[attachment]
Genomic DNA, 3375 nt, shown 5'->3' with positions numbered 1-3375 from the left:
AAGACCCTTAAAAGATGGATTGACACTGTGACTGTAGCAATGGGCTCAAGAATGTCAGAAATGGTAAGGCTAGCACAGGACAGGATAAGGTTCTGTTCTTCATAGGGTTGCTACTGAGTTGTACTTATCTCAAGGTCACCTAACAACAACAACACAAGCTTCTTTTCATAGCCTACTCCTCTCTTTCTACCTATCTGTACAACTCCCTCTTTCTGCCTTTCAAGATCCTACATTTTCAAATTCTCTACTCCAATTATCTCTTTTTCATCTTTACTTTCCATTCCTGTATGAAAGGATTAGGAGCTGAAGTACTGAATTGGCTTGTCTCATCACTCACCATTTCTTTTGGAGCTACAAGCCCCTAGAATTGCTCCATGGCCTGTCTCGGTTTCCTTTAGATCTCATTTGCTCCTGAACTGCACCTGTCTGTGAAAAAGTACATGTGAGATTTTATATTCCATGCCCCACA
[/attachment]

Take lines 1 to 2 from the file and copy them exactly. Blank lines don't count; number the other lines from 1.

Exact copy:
Genomic DNA, 3375 nt, shown 5'->3' with positions numbered 1-3375 from the left:
AAGACCCTTAAAAGATGGATTGACACTGTGACTGTAGCAATGGGCTCAAGAATGTCAGAAATGGTAAGGCTAGCACAGGACAGGATAAGGTTCTGTTCTTCATAGGGTTGCTACTGAGTTGTACTTATCTCAAGGTCACCTAACAACAACAACACAAGCTTCTTTTCATAGCCTACTCCTCTCTTTCTACCTATCTGTACAACTCCCTCTTTCTGCCTTTCAAGATCCTACATTTTCAAATTCTCTACTCCAATTATCTCTTTTTCATCTTTACTTTCCATTCCTGTATGAAAGGATTAGGAGCTGAAGTACTGAATTGGCTTGTCTCATCACTCACCATTTCTTTTGGAGCTACAAGCCCCTAGAATTGCTCCATGGCCTGTCTCGGTTTCCTTTAGATCTCATTTGCTCCTGAACTGCACCTGTCTGTGAAAAAGTACATGTGAGATTTTATATTCCATGCCCCACA